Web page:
Use of Azaperone with Zuclopenthixol Acetate for Tranquilization of Free-Ranging Wood Bison and Immobilization with Carfentanil and Xylazine
American Association of Zoo Veterinarians Conference 1998
Todd K. Shury, DVM, BSc
Shury Veterinary Services, Canmore, AB, Canada


Two hundred and seventy-six wood bison (Bison bison athabascae) were captured in March of 1997 and 1998 to determine tuberculosis (Mycobacterium bovis) and brucellosis (Brucella abortus) status in Wood Buffalo National Park, Alberta, Canada. Adult males were immobilized by helicopter darting with 7.2±2.6 µg/kg carfentanil (Wildnil, Wildlife Pharmaceuticals, Fort Collins, CO, 3 mg/ml) and 87.6±30.1 µg/kg of xylazine hydrochloride (Rompun, Bayer Inc., Etobicoke, ON, Canada). Mean induction time was 8.7±6.1 minutes and mean reversal time (from anaesthetized to standing) was 6.3±2.3 minutes using a single IM injection of naltrexone hydrochloride (Wildlife Pharmaceuticals, Fort Collins, CO, USA) at a ratio of 132±23 mg naltrexone per mg carfentanil. Induction time was strongly related to darting site, with most rapid inductions occurring with darts into large muscle masses. No cases of renarcotization were observed and all bison appeared clinically normal three days after the first capture.

Adult female and juvenile bison were captured by helicopter net gunning and held in 3×3-m steel pens covered with polyurethane tarpaulins for 72 hours. Short-term tranquilization was achieved with 0.053±0.015 mg/kg intravenous azaperone hydrochloride (Stresnil, Janssen Pharmaceutica Inc., Mississauga, ON, Canada) and medium-term tranquilization with 0.61±0.20 mg/kg IM zuclopenthixol acetate (Clopixol-Acuphase, Lundbeck Inc., Montreal, QC, Canada). A significantly higher (p<0.05) dose of 0.74±0.21 mg/kg was used initially in the first field season, but a lower dose of 0.50±0.099 was tried in 1998 due to the sedative effects observed after release from the pens. Eleven animals were intentionally not given the LAN in 1997, and a marked increase in excitability in the pens was observed compared with treated animals.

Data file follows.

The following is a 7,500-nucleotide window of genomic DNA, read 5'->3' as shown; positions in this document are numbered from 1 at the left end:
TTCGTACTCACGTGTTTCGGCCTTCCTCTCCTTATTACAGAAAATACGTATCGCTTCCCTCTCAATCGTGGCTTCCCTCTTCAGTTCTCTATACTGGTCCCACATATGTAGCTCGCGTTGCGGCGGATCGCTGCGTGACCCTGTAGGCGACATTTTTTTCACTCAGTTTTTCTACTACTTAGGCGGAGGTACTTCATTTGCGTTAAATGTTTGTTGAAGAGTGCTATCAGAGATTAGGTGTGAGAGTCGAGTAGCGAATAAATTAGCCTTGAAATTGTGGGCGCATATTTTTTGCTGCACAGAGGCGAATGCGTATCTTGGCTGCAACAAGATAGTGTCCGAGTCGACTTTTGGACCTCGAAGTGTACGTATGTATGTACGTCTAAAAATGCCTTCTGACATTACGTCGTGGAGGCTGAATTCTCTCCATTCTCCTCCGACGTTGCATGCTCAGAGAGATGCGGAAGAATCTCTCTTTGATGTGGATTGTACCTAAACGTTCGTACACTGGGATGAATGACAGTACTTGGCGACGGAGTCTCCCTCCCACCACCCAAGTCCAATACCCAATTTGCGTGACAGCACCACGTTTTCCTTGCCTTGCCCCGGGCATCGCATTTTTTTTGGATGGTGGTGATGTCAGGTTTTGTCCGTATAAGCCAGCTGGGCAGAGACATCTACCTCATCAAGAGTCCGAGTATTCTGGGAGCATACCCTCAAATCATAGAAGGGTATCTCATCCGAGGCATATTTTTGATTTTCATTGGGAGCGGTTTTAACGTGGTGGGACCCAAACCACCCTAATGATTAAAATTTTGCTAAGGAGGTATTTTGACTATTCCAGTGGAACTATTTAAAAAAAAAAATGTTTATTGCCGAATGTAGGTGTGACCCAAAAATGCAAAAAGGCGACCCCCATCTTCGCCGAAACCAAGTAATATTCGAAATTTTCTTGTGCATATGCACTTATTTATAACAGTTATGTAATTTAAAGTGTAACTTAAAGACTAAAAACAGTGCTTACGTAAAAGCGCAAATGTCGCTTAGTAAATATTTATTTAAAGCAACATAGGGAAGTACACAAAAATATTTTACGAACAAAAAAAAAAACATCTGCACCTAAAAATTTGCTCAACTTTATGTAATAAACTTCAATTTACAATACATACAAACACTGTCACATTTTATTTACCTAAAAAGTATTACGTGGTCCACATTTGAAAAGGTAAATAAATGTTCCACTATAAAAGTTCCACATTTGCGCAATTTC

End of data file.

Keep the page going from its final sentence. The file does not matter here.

Three days after initial capture and processing, penned animals were immobilized with 4.4±1.8 µg/kg carfentanil and 58.5±28.4 µg/kg xylazine fired from a dart pistol. Mean induction time was 4.9±3.6 minutes and mean reversal time was 7.5±3.3 minutes with a dose of 155±23.9 mg naltrexone per mg carfentanil. Xylazine reversal was included in 1998 using tolazoline hydrochloride (Tolazine, Lloyd Laboratories, Canada) intravenously at 1.7±0.26 mg/kg. No significant difference (p<0.05) in reversal time was observed between animals receiving tolazoline plus naltrexone versus those receiving naltrexone alone.

Three capture-related mortalities were observed in 1997 and six in 1998. The lower dose of zuclopenthixol in the 1998 season along with deeper snow and warmer ambient temperatures may have contributed to the additional capture related mortality observed in the 1998 season. Carfentanil and xylazine proved to be a very effective and safe immobilization regime for both free-ranging and penned bison at the doses used, resulting in very good muscle relaxation and minimal side effects. The most common side effects observed were regurgitation and vocalization. Tolazoline commonly produced muscle fasciculations and increased gastrointestinal motility. Zuclopenthixol in conjunction with azaperone seems to be a very effective calming regime for wood bison used at 0.7 mg/kg, with duration of tranquilization varying between two and four days.


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Todd K. Shury, DVM, BSc
Shury Veterinary Services
Canmore, AB, Canada

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